More than 75 years ago, Keiko Ziak’s grandfather disappeared into the Burmese jungles. His family learned of his death by way of a rock-filled box sent to them by the Japanese government. “If you get a rock in the box from a government and nobody comes back from conflict, you just connect the dots,” Keiko’s husband Rex Ziak explained to me. Over the next 62 years, Keiko’s family went to the grave they had built for him and stood over the contents of the little box, which they interred in place of his body. Then, one day, Keiko’s uncle received a call.
In Montreal, a collector came across something peculiar. “He sees these flags with writing on them, and he knows enough that these are not war souvenirs of the classic government-issue collectible things. These are personal items,” Rex said. These flags had been carried by people, tucked away safely in their clothes. Lines and lines of calligraphy spun out from the crimson red disk at the flags’ centers, and the writing carefully inked onto them bore messages from people wishing the carrier of the flag well.
The flags were yosegaki hinomaru, signed by family members and loved ones carried by thousands of Japanese soldiers when they left home to fight the Allied Forces across the Pacific theater. According to Rex and Keiko, a Canadian collector, realizing what he was in possession of, told his son that he had to return it. His son said he would, carrying the flag with him on a business trip to Tokyo, where he left it in a hotel lobby. There, members of the hotel staff took it upon themselves to find the names etched in the fabric and, through several strokes of fate, located the neighborhood in which the names and messages on the flag had been written. They found Keiko’s uncle’s number and called him to tell him his father’s flag would be coming home.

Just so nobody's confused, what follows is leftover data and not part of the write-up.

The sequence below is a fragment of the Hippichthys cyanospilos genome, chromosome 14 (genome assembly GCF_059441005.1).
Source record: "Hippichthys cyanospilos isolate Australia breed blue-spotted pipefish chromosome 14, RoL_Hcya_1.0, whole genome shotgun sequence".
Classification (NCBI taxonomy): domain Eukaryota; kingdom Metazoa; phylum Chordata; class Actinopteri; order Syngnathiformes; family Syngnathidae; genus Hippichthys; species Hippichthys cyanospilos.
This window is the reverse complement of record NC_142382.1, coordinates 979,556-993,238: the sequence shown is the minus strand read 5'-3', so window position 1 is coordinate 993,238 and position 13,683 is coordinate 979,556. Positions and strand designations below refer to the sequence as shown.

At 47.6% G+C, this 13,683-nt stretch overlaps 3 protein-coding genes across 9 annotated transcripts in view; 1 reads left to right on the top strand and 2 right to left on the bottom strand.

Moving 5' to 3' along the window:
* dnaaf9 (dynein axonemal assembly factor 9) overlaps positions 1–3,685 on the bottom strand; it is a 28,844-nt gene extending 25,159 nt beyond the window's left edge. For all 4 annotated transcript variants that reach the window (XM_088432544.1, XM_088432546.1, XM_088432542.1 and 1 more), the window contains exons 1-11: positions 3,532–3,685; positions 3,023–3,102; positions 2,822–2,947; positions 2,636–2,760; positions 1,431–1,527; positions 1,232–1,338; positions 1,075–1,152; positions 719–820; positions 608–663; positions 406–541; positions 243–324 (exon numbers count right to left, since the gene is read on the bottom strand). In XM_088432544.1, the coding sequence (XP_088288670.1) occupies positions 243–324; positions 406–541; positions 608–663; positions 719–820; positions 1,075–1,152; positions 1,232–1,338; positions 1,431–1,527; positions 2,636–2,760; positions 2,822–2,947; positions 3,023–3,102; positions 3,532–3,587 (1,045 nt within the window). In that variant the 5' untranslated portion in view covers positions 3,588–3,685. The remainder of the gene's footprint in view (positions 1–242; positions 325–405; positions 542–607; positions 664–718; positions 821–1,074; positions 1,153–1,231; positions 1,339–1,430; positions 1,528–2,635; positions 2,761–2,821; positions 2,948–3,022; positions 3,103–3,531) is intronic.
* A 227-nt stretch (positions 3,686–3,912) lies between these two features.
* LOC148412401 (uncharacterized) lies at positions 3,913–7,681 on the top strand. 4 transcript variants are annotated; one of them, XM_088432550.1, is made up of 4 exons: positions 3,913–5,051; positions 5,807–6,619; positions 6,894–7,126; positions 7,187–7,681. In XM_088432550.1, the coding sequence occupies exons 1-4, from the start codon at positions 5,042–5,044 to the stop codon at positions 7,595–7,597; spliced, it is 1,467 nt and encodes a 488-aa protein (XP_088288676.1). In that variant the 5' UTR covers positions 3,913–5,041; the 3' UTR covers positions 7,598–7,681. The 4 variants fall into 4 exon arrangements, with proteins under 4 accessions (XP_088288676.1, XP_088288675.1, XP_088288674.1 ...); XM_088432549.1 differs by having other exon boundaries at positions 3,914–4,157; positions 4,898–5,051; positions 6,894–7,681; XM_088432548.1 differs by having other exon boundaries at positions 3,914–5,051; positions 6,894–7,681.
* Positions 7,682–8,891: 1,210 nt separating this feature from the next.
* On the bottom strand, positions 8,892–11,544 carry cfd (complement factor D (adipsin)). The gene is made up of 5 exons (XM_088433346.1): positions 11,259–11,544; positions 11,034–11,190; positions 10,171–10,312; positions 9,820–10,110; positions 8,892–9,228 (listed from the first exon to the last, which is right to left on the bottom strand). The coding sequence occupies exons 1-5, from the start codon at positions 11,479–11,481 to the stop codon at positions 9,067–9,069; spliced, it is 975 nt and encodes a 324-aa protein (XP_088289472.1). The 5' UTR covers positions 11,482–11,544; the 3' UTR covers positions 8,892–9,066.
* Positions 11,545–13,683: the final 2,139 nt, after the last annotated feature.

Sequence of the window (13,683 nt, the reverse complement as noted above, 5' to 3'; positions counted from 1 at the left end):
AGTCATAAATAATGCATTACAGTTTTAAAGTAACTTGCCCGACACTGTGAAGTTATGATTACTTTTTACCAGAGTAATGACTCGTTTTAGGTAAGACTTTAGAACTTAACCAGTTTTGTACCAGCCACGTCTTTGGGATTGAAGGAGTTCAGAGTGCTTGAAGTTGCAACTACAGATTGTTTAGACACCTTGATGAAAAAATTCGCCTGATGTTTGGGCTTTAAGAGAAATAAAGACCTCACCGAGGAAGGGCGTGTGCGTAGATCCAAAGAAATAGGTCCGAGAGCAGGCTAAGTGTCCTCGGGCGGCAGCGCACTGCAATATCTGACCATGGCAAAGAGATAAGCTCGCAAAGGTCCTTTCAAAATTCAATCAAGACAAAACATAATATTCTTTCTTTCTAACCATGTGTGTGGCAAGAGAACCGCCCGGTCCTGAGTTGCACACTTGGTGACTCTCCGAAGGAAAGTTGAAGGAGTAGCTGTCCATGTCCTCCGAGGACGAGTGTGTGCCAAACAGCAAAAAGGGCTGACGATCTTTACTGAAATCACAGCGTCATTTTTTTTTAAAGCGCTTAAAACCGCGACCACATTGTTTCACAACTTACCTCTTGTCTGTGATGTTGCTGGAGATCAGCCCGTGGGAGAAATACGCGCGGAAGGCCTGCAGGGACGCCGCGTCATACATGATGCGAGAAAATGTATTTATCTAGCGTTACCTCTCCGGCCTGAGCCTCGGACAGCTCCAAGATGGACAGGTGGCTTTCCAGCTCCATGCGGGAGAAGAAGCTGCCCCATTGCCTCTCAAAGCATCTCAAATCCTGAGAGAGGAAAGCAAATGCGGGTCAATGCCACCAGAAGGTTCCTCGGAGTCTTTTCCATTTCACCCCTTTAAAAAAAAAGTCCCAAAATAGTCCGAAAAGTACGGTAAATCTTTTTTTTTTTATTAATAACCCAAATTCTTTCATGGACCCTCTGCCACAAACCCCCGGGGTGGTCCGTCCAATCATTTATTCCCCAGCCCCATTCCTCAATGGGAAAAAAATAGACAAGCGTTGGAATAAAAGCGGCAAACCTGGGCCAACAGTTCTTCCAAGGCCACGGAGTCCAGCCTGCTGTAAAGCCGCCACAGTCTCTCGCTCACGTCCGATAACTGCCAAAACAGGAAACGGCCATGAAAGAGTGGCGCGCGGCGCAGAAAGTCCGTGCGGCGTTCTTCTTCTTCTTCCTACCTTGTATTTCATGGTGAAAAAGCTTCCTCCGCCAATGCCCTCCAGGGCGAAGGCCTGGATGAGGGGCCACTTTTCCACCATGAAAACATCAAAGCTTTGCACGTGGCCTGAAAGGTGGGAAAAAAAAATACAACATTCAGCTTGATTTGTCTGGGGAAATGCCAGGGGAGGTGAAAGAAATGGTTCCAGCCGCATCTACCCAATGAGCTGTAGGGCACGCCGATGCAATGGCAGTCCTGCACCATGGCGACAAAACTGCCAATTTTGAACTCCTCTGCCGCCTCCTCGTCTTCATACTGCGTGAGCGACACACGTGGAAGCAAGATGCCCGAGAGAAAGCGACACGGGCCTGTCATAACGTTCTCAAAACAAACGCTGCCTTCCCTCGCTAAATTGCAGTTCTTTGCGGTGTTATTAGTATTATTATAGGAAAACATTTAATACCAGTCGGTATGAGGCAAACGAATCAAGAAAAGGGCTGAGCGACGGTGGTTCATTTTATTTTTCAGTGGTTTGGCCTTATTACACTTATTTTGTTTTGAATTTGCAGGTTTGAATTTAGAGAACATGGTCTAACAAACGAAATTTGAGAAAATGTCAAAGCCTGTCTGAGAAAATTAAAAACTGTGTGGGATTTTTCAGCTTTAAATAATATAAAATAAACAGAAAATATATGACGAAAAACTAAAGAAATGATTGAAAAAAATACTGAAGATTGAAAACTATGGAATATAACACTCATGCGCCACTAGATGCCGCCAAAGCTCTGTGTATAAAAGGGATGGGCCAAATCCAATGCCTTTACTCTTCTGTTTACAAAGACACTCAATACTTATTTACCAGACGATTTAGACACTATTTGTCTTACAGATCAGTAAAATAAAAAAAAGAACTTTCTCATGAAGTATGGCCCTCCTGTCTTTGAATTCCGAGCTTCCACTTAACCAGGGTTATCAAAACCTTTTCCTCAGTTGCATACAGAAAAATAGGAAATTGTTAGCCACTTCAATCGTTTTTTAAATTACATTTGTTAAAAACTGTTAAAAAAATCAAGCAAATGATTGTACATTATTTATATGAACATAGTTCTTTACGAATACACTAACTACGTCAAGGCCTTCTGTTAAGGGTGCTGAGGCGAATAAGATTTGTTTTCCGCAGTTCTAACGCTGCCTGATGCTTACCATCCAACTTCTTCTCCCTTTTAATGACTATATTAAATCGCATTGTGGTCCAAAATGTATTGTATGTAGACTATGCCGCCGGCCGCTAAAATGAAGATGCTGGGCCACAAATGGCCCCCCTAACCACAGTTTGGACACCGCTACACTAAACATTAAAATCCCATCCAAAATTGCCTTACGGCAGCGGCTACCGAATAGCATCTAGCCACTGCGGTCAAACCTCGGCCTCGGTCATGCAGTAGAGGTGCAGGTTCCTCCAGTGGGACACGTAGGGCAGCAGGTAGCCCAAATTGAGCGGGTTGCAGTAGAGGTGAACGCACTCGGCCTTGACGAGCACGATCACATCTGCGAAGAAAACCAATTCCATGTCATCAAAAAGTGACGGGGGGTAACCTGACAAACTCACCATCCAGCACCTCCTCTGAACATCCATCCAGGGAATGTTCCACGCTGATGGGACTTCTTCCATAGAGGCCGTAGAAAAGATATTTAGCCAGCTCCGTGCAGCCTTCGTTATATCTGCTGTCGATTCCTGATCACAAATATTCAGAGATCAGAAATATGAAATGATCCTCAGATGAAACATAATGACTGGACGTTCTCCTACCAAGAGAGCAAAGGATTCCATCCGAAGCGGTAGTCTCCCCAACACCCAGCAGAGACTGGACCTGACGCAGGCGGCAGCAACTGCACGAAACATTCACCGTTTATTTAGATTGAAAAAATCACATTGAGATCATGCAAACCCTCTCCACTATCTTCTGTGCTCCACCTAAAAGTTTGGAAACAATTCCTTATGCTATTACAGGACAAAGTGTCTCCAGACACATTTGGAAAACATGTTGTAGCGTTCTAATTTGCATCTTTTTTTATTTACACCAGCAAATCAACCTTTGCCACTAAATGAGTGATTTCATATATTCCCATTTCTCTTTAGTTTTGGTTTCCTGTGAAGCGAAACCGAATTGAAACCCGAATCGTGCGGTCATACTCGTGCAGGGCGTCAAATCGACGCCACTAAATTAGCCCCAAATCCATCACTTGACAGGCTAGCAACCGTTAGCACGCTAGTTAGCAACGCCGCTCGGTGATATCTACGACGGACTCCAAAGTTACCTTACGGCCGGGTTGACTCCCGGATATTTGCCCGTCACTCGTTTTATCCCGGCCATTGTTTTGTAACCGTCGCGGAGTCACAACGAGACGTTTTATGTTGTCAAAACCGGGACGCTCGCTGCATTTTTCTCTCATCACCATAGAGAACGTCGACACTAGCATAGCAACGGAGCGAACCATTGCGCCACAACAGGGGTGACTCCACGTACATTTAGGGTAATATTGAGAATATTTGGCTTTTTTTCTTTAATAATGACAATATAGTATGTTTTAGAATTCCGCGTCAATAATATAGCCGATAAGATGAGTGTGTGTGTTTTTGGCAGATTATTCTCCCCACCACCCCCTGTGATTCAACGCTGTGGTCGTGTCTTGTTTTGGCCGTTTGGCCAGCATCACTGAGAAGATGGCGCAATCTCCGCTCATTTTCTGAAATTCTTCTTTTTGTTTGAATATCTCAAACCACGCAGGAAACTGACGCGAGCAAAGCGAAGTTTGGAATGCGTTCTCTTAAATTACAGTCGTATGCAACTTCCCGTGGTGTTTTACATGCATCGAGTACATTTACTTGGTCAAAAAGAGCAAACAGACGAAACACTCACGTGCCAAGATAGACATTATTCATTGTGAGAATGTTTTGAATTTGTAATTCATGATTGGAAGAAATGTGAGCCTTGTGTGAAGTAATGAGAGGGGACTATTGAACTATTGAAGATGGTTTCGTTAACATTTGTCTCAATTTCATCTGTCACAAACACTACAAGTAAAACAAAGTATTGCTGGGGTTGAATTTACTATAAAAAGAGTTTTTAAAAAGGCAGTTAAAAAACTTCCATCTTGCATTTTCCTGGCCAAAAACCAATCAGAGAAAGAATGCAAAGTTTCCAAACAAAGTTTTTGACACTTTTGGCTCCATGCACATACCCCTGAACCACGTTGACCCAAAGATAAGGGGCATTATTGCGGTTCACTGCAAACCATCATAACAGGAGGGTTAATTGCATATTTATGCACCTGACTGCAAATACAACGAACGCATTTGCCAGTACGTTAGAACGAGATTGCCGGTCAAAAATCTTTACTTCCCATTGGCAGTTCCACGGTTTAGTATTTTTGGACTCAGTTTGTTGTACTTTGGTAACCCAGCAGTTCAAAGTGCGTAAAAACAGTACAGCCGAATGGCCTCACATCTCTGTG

To Keiko and other families of Japanese soldiers killed in action, yosegaki hinomaru are more than just possessions lost in the ravages of war. When the flag came back, Keiko tells me, her mother cried and said, “Grandfather finally came home to meet us”. According to Keiko’s mother, “Father’s spirit was so strong that he tried and tried and tried and worked until he could come back home,” Rex said.
Keiko and Rex began to research yosegaki hinomaru and learned that there were thousands and thousands of them out there. Moved by Keiko’s mother’s experience, they set about trying to reunite other Japanese families with the flags their fathers and brothers had carried, slowly gathering funding and going through the difficult process of locating families in Japan and flags in the United States, Canada and Australia. They named themselves the Obon Society, a nod to the Japanese Obon festival that commemorates deceased ancestors.
With such work comes reflection; flags that are returned must have once been stolen, and questions about the nature of their theft raise certain uncomfortable realities. “The men gloated over, compared, and often swapped their prizes,” one U.S. Marine officer wrote in his memoir. “It was a brutal, ghastly ritual the likes of which have occurred since ancient times on battlefields where antagonists have possessed a profound mutual hatred.”